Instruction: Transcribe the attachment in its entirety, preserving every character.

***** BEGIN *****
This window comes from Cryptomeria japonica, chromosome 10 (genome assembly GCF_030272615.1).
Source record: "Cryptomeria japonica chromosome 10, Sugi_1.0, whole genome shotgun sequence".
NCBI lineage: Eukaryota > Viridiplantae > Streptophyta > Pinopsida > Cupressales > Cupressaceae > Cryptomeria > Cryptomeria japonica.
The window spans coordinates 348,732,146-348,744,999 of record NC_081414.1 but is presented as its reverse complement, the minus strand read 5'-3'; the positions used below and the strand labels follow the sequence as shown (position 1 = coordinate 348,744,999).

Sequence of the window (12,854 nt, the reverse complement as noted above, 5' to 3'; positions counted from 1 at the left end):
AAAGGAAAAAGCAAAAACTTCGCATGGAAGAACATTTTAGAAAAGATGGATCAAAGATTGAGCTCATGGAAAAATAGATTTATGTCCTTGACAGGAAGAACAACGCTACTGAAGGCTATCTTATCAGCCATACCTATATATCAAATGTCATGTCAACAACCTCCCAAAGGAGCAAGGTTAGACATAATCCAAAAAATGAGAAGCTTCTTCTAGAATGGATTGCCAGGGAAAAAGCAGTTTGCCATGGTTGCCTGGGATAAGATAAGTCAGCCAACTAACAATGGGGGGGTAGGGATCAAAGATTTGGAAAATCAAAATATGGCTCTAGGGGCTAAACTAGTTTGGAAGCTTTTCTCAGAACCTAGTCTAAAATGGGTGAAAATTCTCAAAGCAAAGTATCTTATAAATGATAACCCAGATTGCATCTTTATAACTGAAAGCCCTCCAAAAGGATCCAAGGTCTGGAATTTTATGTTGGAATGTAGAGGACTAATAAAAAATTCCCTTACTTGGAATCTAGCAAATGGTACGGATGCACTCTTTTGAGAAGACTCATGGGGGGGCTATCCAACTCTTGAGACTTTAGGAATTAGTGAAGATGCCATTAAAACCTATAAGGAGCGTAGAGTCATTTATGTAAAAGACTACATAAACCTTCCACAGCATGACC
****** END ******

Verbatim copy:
This window comes from Cryptomeria japonica, chromosome 10 (genome assembly GCF_030272615.1).
Source record: "Cryptomeria japonica chromosome 10, Sugi_1.0, whole genome shotgun sequence".
NCBI lineage: Eukaryota > Viridiplantae > Streptophyta > Pinopsida > Cupressales > Cupressaceae > Cryptomeria > Cryptomeria japonica.
The window spans coordinates 348,732,146-348,744,999 of record NC_081414.1 but is presented as its reverse complement, the minus strand read 5'-3'; the positions used below and the strand labels follow the sequence as shown (position 1 = coordinate 348,744,999).

Sequence of the window (12,854 nt, the reverse complement as noted above, 5' to 3'; positions counted from 1 at the left end):
AAAGGAAAAAGCAAAAACTTCGCATGGAAGAACATTTTAGAAAAGATGGATCAAAGATTGAGCTCATGGAAAAATAGATTTATGTCCTTGACAGGAAGAACAACGCTACTGAAGGCTATCTTATCAGCCATACCTATATATCAAATGTCATGTCAACAACCTCCCAAAGGAGCAAGGTTAGACATAATCCAAAAAATGAGAAGCTTCTTCTAGAATGGATTGCCAGGGAAAAAGCAGTTTGCCATGGTTGCCTGGGATAAGATAAGTCAGCCAACTAACAATGGGGGGGTAGGGATCAAAGATTTGGAAAATCAAAATATGGCTCTAGGGGCTAAACTAGTTTGGAAGCTTTTCTCAGAACCTAGTCTAAAATGGGTGAAAATTCTCAAAGCAAAGTATCTTATAAATGATAACCCAGATTGCATCTTTATAACTGAAAGCCCTCCAAAAGGATCCAAGGTCTGGAATTTTATGTTGGAATGTAGAGGACTAATAAAAAATTCCCTTACTTGGAATCTAGCAAATGGTACGGATGCACTCTTTTGAGAAGACTCATGGGGGGGCTATCCAACTCTTGAGACTTTAGGAATTAGTGAAGATGCCATTAAAACCTATAAGGAGCGTAGAGTCATTTATGTAAAAGACTACATAAACCTTCCACAGCATGACC